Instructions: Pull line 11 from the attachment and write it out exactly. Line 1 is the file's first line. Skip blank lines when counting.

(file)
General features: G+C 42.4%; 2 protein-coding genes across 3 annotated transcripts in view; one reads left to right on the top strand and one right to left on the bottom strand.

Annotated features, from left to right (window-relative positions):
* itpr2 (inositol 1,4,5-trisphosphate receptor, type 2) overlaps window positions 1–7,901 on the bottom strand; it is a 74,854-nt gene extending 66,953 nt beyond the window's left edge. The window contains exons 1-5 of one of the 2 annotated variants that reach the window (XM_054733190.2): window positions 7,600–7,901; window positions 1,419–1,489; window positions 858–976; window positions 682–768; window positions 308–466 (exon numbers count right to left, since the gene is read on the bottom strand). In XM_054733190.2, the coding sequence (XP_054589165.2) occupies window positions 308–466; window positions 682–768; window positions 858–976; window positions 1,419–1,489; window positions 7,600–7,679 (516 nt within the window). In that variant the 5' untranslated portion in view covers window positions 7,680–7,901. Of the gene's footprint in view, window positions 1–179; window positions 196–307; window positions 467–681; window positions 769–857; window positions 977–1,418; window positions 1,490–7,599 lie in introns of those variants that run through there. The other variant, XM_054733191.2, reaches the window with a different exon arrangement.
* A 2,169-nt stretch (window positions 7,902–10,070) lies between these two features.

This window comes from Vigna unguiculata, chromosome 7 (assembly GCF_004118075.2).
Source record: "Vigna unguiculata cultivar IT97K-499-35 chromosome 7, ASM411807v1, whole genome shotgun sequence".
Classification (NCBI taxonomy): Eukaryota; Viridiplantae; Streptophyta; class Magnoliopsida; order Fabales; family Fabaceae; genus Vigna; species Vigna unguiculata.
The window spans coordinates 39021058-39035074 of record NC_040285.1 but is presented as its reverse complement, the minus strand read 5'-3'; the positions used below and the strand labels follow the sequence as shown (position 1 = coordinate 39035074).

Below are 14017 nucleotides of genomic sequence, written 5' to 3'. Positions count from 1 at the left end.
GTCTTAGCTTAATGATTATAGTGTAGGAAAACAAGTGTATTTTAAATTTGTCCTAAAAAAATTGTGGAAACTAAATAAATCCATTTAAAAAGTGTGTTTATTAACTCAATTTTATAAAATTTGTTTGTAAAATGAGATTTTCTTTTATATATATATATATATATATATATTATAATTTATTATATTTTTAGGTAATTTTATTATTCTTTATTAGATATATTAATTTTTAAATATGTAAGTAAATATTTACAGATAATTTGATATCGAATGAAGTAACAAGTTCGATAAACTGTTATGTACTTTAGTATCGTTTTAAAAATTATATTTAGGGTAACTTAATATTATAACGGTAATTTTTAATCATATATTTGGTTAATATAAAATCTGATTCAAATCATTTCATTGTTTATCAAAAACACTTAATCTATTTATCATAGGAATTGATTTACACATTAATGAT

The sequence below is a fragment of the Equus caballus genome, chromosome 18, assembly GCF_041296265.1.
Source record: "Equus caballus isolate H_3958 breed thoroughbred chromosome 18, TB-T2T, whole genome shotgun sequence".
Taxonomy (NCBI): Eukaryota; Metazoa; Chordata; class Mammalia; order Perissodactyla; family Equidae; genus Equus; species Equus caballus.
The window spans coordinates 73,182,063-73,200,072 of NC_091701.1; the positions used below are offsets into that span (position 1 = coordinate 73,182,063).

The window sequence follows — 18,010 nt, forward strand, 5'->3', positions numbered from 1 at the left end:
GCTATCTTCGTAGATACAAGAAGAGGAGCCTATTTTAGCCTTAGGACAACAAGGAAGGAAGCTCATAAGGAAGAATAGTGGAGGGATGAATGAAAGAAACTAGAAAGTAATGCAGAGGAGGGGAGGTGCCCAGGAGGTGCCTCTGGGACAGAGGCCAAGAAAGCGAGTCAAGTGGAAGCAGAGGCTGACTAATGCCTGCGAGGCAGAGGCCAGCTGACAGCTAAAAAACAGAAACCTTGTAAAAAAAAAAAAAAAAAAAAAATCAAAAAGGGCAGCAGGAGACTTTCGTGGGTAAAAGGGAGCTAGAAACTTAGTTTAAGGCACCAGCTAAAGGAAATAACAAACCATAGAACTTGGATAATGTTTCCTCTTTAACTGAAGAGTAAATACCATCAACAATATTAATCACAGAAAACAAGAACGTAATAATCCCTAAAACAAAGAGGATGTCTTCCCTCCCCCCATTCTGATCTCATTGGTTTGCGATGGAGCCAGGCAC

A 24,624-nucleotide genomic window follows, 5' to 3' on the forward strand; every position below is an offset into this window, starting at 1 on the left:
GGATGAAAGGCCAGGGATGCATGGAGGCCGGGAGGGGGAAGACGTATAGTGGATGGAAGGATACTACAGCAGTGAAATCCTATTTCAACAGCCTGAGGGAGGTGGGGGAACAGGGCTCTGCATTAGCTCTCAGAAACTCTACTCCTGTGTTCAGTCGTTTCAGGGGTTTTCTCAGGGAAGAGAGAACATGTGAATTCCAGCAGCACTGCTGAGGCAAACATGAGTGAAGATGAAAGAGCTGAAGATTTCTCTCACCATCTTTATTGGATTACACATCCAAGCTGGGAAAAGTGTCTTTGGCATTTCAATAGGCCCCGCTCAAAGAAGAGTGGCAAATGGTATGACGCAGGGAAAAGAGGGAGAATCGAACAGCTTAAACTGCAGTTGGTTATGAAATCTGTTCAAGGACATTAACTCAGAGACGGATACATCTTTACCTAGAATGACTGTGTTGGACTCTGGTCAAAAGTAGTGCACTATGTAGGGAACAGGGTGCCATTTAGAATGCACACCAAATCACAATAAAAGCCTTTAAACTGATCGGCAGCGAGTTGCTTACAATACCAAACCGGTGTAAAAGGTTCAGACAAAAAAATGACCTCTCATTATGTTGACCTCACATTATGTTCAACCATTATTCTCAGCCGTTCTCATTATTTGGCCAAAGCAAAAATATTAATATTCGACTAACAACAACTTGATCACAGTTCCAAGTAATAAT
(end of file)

The sequence below is a fragment of the Equus caballus genome, chromosome 18, assembly GCF_041296265.1.